In need of direction

I think it must be fate that I found this forum. It has always been my dream to be a doctor. Now I’m 42, a divorced mother of three teens(my oldest is a high school senior), and ready to embark on the journey of making that dream a reality. I got my B.S in Biology in 1997 and will complete my M.S. in Healthcare Administration in 2015. My undergrad GPA is not what I want it to be to apply to medical school(2.5…hey, I was pregnant with my first son- can I get a little slack(LOL) My graduate GPA will be much higher but who’s really going to care? My first attempt at taking the MCAT was last year and I did horribly-score was not even worth applying. Should I invest in retaking those courses I didn’t do well in to increase my chances of admission and refresh my knowledge to retake the MCAT?

Some medical schools won’t take pre-reqs that are 10 years old or more. So if your M.S. didn’t require you to retake those courses, you might have to anyway. It varies by school.

I think you should do three things: 1) call a couple of med schools you’re interested in and see if someone will chat with you about your situation. Would they recommend you retake them? Would they require you to retake them?

2) And if so, perhaps look into a grade enhancer post-bac so you can get them done in a year or two. Or if that’s not for you, perhaps you can start taking a course or two next semester and summer and start pounding them out.

If you do that, it doubles as MCAT refresher material.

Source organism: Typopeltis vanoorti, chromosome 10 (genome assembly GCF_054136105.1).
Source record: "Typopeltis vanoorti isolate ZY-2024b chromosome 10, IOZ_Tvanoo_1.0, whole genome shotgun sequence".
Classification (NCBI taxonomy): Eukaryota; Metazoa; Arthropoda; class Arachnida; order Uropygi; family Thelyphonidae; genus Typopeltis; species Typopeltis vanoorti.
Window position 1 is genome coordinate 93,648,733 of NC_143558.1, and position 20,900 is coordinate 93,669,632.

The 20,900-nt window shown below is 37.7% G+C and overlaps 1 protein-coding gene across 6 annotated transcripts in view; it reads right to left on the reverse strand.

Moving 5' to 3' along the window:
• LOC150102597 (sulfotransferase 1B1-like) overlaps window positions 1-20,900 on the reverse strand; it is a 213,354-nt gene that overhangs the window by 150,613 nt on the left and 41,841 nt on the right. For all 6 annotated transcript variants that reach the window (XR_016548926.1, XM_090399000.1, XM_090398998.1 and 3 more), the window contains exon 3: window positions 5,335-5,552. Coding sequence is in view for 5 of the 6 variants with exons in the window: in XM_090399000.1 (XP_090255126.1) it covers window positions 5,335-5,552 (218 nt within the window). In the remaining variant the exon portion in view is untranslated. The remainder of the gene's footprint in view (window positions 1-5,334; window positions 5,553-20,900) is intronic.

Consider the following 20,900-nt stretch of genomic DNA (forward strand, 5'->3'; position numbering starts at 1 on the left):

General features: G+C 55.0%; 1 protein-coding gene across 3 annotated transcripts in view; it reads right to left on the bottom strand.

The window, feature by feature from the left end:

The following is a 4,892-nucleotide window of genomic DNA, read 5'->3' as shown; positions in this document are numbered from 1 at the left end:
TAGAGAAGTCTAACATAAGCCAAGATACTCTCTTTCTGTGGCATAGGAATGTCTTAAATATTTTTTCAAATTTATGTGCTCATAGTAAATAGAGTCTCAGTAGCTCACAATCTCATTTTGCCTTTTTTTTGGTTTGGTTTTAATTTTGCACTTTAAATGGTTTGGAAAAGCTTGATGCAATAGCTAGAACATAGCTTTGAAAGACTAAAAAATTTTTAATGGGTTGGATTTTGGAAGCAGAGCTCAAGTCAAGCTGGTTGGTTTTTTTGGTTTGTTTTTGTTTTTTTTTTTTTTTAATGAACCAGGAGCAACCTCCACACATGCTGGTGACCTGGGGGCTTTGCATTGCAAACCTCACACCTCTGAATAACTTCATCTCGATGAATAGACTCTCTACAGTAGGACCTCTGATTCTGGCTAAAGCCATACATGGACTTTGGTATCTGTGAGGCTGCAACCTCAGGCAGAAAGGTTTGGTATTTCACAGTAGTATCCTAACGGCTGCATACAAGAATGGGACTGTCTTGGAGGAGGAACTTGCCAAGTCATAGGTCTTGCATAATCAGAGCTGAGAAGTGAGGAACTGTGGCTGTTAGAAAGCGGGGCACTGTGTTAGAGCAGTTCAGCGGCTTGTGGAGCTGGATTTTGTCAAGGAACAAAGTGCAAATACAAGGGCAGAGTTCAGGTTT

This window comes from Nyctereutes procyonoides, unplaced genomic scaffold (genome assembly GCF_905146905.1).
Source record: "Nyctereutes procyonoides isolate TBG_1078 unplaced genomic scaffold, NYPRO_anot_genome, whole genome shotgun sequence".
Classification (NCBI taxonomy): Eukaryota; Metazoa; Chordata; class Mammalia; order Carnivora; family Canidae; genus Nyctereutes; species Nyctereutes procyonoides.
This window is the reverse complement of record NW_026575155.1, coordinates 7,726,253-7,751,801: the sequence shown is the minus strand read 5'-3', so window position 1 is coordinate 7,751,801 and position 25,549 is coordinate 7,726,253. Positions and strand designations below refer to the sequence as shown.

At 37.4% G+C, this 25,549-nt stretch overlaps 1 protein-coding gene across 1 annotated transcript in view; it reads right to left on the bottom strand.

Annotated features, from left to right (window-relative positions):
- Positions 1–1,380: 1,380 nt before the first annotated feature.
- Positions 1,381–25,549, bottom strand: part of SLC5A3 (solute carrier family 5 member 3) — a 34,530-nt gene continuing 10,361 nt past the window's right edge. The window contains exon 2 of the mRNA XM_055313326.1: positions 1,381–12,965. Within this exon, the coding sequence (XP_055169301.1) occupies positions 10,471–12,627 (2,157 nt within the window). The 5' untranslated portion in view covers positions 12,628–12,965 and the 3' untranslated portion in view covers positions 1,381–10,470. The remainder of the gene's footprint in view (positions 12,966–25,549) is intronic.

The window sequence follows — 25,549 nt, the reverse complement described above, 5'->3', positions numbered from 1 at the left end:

3) Talk to your current school’s pre-med advisors, if available. They’ll have advice and perhaps lay out a path for you.

Oh wait, two more things: don’t take the MCAT again until you’re confident you’re ready to go. Some schools average the result, some don’t, but why put yourself at a disadvantage?

And start working on the “extras” required for med school admission which aren’t really extras at all – shadowing physicians, building your clinical and nonclinical volunteering experiences.

Great advice and thank you! The "shadowing I did as an undergrad with two pediatricians so I am familiar with the advantages of doing that. One of the physicians is on the board of a well known medical school in my hometown(Nashville, TN). I will also look into post bacc programs as well.

I would bite the bullet and retake the courses:

1 year bio with lab

1 year gen chem with lab

1 semester orgo

1 semester physics

1 semester psychology

1 semester sociology

THEN take the MCAT (which will reflect the new course mandates for most med schools which I’ve listed above).

Doing anything but retaking them and trying to succeed on the new MCAT = failure.

You’ve already failed it one, your pre-reqs are too old…

I’m 50. Started my pre-reqs at 45… taking the MCAT on 1/15 (Allopathic only, btw, not DO… so don’t let that stop you either)

AND I would also suggest is this:

do or do not… take it slow, methodically, and with purpose.

Any other way = burnout, FUD, and … no med school.